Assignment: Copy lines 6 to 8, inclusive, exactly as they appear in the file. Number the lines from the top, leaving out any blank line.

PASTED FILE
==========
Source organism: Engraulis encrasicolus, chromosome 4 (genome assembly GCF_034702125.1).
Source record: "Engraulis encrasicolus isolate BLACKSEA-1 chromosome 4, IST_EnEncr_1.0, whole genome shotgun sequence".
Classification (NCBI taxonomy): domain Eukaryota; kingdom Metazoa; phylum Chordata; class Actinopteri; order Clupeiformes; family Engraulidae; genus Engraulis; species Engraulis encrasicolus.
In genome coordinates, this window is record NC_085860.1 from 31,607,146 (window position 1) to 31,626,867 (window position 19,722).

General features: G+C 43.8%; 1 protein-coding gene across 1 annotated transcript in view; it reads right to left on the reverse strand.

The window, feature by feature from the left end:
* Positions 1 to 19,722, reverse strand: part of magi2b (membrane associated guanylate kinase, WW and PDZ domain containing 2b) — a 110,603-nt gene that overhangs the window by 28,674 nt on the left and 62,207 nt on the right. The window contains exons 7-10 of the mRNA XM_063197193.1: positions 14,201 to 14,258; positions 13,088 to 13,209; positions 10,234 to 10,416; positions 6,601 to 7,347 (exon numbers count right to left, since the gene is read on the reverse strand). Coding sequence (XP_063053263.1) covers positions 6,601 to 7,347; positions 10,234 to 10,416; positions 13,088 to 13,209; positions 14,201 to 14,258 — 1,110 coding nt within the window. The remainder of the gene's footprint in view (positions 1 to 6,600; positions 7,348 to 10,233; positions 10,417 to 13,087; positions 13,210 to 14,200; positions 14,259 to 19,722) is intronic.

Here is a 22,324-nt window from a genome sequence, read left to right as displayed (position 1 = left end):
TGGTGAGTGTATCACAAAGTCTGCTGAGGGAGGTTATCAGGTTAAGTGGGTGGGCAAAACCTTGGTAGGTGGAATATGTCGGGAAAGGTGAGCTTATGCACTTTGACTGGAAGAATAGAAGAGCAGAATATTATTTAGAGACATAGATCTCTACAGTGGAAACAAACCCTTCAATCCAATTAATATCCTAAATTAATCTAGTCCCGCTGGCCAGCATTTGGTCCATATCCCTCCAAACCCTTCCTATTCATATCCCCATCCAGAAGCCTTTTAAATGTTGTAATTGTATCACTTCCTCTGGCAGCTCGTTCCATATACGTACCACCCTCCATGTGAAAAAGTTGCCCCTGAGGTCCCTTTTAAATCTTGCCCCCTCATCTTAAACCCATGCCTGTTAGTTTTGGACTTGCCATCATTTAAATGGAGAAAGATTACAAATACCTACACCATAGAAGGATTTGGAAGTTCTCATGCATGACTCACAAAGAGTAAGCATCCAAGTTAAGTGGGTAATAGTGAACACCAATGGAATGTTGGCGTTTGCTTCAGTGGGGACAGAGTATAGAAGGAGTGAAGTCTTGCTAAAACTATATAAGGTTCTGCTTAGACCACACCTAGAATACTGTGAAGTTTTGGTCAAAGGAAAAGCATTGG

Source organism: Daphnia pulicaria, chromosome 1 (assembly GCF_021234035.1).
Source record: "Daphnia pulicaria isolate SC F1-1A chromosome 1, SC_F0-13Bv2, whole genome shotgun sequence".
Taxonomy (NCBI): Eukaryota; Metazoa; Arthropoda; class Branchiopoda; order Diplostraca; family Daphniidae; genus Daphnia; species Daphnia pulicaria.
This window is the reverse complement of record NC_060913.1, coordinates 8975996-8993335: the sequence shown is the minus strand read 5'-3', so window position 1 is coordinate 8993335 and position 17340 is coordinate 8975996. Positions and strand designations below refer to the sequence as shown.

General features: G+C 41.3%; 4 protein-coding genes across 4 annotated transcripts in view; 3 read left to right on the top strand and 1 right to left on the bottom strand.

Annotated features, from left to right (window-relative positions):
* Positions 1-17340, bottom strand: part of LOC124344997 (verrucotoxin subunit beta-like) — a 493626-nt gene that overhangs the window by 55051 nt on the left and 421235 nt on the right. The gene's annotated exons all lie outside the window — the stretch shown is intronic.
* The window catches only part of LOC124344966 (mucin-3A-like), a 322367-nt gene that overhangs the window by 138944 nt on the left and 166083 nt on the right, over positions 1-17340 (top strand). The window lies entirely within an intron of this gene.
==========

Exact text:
The window, feature by feature from the left end:
* Positions 1 to 19,722, reverse strand: part of magi2b (membrane associated guanylate kinase, WW and PDZ domain containing 2b) — a 110,603-nt gene that overhangs the window by 28,674 nt on the left and 62,207 nt on the right. The window contains exons 7-10 of the mRNA XM_063197193.1: positions 14,201 to 14,258; positions 13,088 to 13,209; positions 10,234 to 10,416; positions 6,601 to 7,347 (exon numbers count right to left, since the gene is read on the reverse strand). Coding sequence (XP_063053263.1) covers positions 6,601 to 7,347; positions 10,234 to 10,416; positions 13,088 to 13,209; positions 14,201 to 14,258 — 1,110 coding nt within the window. The remainder of the gene's footprint in view (positions 1 to 6,600; positions 7,348 to 10,233; positions 10,417 to 13,087; positions 13,210 to 14,200; positions 14,259 to 19,722) is intronic.

Here is a 22,324-nt window from a genome sequence, read left to right as displayed (position 1 = left end):